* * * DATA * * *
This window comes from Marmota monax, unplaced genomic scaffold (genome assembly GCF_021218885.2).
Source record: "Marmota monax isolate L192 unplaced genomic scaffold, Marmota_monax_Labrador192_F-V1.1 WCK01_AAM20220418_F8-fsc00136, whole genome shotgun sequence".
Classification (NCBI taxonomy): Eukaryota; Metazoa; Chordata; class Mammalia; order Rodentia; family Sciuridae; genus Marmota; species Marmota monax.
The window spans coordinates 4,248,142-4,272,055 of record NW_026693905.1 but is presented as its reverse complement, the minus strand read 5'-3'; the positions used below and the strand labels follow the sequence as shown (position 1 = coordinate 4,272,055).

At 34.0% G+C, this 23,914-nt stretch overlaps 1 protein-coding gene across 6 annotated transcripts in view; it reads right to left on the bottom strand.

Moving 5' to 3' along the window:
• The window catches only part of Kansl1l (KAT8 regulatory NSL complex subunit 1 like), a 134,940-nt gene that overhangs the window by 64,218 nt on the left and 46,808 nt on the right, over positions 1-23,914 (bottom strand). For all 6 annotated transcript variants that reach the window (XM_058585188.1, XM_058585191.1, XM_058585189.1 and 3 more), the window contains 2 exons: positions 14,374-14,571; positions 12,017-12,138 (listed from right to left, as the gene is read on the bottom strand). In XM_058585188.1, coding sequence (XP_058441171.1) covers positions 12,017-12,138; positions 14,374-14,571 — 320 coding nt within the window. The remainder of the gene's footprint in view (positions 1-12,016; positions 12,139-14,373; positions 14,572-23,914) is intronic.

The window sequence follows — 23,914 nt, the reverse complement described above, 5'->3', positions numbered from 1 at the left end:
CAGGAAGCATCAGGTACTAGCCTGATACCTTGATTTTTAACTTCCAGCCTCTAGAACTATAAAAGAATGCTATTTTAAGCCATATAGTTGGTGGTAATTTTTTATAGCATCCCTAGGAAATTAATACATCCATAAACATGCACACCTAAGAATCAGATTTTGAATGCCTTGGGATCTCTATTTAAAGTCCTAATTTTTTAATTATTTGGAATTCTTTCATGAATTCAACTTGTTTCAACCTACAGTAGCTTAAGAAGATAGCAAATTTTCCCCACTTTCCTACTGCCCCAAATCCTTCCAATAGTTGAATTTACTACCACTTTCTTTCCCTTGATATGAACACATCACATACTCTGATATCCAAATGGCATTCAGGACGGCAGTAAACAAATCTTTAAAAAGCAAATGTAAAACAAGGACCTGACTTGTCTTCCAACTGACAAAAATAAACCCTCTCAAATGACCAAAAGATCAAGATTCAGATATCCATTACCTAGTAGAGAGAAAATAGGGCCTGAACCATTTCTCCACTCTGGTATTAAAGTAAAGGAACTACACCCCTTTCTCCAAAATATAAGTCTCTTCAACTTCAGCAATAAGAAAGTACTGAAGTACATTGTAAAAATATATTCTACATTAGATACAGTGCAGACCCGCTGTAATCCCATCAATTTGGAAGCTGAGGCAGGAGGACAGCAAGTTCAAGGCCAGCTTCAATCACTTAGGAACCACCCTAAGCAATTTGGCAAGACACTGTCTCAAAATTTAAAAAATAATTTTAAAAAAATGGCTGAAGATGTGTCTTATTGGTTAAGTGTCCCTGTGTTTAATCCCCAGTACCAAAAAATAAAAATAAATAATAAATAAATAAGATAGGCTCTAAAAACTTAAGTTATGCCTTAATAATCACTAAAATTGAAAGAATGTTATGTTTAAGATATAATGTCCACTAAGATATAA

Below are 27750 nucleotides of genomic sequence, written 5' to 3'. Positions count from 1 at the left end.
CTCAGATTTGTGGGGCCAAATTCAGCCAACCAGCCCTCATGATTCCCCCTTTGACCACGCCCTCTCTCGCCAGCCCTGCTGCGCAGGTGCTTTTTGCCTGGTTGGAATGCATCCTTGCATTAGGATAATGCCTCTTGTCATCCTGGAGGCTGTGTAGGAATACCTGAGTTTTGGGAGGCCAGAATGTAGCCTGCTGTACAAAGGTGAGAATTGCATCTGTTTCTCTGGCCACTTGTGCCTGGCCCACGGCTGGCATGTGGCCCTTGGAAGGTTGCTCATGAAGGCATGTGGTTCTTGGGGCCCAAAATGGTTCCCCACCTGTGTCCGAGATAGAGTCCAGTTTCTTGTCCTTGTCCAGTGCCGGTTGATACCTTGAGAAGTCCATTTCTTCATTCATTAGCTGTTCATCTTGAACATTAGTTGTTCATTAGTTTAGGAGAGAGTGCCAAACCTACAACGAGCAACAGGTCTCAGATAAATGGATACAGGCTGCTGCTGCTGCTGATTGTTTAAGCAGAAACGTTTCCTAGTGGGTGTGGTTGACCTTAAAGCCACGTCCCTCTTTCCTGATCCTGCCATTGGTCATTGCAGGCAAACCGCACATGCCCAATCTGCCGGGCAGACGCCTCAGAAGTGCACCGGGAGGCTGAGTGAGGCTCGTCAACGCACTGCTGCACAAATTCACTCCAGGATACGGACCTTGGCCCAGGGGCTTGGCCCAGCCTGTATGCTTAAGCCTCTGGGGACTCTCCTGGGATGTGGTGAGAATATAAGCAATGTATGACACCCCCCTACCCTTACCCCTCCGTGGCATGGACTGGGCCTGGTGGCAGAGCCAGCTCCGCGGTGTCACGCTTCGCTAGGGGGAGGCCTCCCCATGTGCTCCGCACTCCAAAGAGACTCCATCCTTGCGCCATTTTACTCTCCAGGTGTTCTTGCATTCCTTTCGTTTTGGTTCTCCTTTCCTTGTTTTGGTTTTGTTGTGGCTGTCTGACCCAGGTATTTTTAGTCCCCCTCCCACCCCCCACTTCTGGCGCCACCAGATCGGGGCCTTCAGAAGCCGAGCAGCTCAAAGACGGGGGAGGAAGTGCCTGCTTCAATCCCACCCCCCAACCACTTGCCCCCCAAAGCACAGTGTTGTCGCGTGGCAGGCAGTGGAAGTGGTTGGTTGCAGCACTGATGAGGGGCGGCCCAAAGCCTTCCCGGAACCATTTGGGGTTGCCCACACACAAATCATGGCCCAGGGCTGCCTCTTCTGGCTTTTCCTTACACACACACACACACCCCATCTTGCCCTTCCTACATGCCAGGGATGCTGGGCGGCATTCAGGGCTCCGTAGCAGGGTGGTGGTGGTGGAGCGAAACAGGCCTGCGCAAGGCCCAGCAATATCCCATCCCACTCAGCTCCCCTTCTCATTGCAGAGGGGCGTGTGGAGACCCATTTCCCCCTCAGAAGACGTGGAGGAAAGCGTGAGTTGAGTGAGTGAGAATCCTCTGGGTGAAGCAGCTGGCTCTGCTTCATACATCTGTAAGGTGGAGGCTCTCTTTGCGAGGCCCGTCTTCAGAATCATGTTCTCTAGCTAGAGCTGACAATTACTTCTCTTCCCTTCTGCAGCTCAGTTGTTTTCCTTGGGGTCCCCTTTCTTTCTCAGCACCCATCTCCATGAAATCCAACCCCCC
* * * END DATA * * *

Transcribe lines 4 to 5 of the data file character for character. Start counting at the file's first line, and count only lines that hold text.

The window spans coordinates 4,248,142-4,272,055 of record NW_026693905.1 but is presented as its reverse complement, the minus strand read 5'-3'; the positions used below and the strand labels follow the sequence as shown (position 1 = coordinate 4,272,055).

At 34.0% G+C, this 23,914-nt stretch overlaps 1 protein-coding gene across 6 annotated transcripts in view; it reads right to left on the bottom strand.